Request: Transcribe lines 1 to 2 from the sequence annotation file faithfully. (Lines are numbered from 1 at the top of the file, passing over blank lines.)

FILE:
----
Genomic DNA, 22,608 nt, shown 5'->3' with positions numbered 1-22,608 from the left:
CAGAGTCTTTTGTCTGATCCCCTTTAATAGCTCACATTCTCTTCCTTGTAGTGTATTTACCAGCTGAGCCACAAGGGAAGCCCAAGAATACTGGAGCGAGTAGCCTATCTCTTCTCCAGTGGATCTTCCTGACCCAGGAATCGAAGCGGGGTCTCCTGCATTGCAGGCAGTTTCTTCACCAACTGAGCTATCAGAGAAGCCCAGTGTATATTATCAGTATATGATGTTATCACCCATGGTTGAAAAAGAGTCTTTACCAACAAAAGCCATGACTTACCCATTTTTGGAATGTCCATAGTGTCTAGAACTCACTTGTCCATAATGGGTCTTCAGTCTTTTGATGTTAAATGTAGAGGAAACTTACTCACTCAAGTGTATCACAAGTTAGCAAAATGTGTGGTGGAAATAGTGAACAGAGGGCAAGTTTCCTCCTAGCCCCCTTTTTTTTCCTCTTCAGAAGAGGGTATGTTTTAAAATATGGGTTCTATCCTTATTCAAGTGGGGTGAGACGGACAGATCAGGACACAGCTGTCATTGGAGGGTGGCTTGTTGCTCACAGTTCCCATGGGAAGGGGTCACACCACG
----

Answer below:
Genomic DNA, 22,608 nt, shown 5'->3' with positions numbered 1-22,608 from the left:
CAGAGTCTTTTGTCTGATCCCCTTTAATAGCTCACATTCTCTTCCTTGTAGTGTATTTACCAGCTGAGCCACAAGGGAAGCCCAAGAATACTGGAGCGAGTAGCCTATCTCTTCTCCAGTGGATCTTCCTGACCCAGGAATCGAAGCGGGGTCTCCTGCATTGCAGGCAGTTTCTTCACCAACTGAGCTATCAGAGAAGCCCAGTGTATATTATCAGTATATGATGTTATCACCCATGGTTGAAAAAGAGTCTTTACCAACAAAAGCCATGACTTACCCATTTTTGGAATGTCCATAGTGTCTAGAACTCACTTGTCCATAATGGGTCTTCAGTCTTTTGATGTTAAATGTAGAGGAAACTTACTCACTCAAGTGTATCACAAGTTAGCAAAATGTGTGGTGGAAATAGTGAACAGAGGGCAAGTTTCCTCCTAGCCCCCTTTTTTTTCCTCTTCAGAAGAGGGTATGTTTTAAAATATGGGTTCTATCCTTATTCAAGTGGGGTGAGACGGACAGATCAGGACACAGCTGTCATTGGAGGGTGGCTTGTTGCTCACAGTTCCCATGGGAAGGGGTCACACCACG